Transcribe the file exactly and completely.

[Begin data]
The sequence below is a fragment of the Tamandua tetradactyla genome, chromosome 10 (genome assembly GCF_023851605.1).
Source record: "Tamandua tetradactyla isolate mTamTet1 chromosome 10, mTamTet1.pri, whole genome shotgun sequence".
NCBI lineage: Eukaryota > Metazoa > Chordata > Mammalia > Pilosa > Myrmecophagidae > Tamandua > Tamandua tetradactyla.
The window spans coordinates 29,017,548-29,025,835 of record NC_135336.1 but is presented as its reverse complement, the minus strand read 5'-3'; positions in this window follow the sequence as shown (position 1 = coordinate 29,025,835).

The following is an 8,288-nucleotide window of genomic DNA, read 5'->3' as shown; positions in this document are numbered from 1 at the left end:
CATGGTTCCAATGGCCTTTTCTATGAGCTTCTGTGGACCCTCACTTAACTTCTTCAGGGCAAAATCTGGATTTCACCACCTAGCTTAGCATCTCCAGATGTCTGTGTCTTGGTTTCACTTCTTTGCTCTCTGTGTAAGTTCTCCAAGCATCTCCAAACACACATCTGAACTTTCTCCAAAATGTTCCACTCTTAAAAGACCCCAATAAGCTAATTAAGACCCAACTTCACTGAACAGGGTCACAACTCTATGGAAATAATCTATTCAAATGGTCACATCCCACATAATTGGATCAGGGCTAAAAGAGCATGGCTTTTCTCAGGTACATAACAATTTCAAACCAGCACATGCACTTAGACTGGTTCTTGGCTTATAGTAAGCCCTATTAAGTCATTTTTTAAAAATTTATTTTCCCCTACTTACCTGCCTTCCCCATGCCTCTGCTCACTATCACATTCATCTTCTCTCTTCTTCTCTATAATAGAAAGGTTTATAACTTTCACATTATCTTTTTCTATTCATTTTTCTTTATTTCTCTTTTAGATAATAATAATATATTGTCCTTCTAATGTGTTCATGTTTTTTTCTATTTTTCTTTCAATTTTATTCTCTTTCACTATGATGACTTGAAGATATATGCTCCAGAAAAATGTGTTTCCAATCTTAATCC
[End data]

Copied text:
The sequence below is a fragment of the Tamandua tetradactyla genome, chromosome 10 (genome assembly GCF_023851605.1).
Source record: "Tamandua tetradactyla isolate mTamTet1 chromosome 10, mTamTet1.pri, whole genome shotgun sequence".
NCBI lineage: Eukaryota > Metazoa > Chordata > Mammalia > Pilosa > Myrmecophagidae > Tamandua > Tamandua tetradactyla.
The window spans coordinates 29,017,548-29,025,835 of record NC_135336.1 but is presented as its reverse complement, the minus strand read 5'-3'; positions in this window follow the sequence as shown (position 1 = coordinate 29,025,835).

The following is an 8,288-nucleotide window of genomic DNA, read 5'->3' as shown; positions in this document are numbered from 1 at the left end:
CATGGTTCCAATGGCCTTTTCTATGAGCTTCTGTGGACCCTCACTTAACTTCTTCAGGGCAAAATCTGGATTTCACCACCTAGCTTAGCATCTCCAGATGTCTGTGTCTTGGTTTCACTTCTTTGCTCTCTGTGTAAGTTCTCCAAGCATCTCCAAACACACATCTGAACTTTCTCCAAAATGTTCCACTCTTAAAAGACCCCAATAAGCTAATTAAGACCCAACTTCACTGAACAGGGTCACAACTCTATGGAAATAATCTATTCAAATGGTCACATCCCACATAATTGGATCAGGGCTAAAAGAGCATGGCTTTTCTCAGGTACATAACAATTTCAAACCAGCACATGCACTTAGACTGGTTCTTGGCTTATAGTAAGCCCTATTAAGTCATTTTTTAAAAATTTATTTTCCCCTACTTACCTGCCTTCCCCATGCCTCTGCTCACTATCACATTCATCTTCTCTCTTCTTCTCTATAATAGAAAGGTTTATAACTTTCACATTATCTTTTTCTATTCATTTTTCTTTATTTCTCTTTTAGATAATAATAATATATTGTCCTTCTAATGTGTTCATGTTTTTTTCTATTTTTCTTTCAATTTTATTCTCTTTCACTATGATGACTTGAAGATATATGCTCCAGAAAAATGTGTTTCCAATCTTAATCC